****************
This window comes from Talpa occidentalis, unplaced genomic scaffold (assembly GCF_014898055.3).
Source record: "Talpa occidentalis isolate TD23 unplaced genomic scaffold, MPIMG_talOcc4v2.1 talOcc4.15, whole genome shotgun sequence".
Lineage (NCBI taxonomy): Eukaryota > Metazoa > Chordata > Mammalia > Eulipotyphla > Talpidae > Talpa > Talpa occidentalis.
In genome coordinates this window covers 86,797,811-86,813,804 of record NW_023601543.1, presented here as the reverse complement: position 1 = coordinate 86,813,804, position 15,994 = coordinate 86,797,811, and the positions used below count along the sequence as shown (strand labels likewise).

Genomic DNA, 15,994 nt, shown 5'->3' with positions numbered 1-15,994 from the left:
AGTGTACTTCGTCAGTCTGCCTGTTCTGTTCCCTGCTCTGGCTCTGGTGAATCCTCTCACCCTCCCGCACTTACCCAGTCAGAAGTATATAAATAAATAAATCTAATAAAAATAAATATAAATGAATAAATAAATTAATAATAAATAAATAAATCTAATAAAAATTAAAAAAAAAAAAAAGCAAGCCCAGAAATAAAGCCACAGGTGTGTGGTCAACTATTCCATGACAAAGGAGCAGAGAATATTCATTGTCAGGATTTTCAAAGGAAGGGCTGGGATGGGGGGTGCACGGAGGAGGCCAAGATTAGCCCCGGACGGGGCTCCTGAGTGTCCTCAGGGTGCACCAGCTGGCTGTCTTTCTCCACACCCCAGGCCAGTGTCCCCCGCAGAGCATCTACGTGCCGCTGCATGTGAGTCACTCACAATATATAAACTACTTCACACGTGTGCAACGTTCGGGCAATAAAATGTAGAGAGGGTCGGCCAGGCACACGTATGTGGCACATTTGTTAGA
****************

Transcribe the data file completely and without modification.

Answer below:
This window comes from Talpa occidentalis, unplaced genomic scaffold (assembly GCF_014898055.3).
Source record: "Talpa occidentalis isolate TD23 unplaced genomic scaffold, MPIMG_talOcc4v2.1 talOcc4.15, whole genome shotgun sequence".
Lineage (NCBI taxonomy): Eukaryota > Metazoa > Chordata > Mammalia > Eulipotyphla > Talpidae > Talpa > Talpa occidentalis.
In genome coordinates this window covers 86,797,811-86,813,804 of record NW_023601543.1, presented here as the reverse complement: position 1 = coordinate 86,813,804, position 15,994 = coordinate 86,797,811, and the positions used below count along the sequence as shown (strand labels likewise).

Genomic DNA, 15,994 nt, shown 5'->3' with positions numbered 1-15,994 from the left:
AGTGTACTTCGTCAGTCTGCCTGTTCTGTTCCCTGCTCTGGCTCTGGTGAATCCTCTCACCCTCCCGCACTTACCCAGTCAGAAGTATATAAATAAATAAATCTAATAAAAATAAATATAAATGAATAAATAAATTAATAATAAATAAATAAATCTAATAAAAATTAAAAAAAAAAAAAAGCAAGCCCAGAAATAAAGCCACAGGTGTGTGGTCAACTATTCCATGACAAAGGAGCAGAGAATATTCATTGTCAGGATTTTCAAAGGAAGGGCTGGGATGGGGGGTGCACGGAGGAGGCCAAGATTAGCCCCGGACGGGGCTCCTGAGTGTCCTCAGGGTGCACCAGCTGGCTGTCTTTCTCCACACCCCAGGCCAGTGTCCCCCGCAGAGCATCTACGTGCCGCTGCATGTGAGTCACTCACAATATATAAACTACTTCACACGTGTGCAACGTTCGGGCAATAAAATGTAGAGAGGGTCGGCCAGGCACACGTATGTGGCACATTTGTTAGA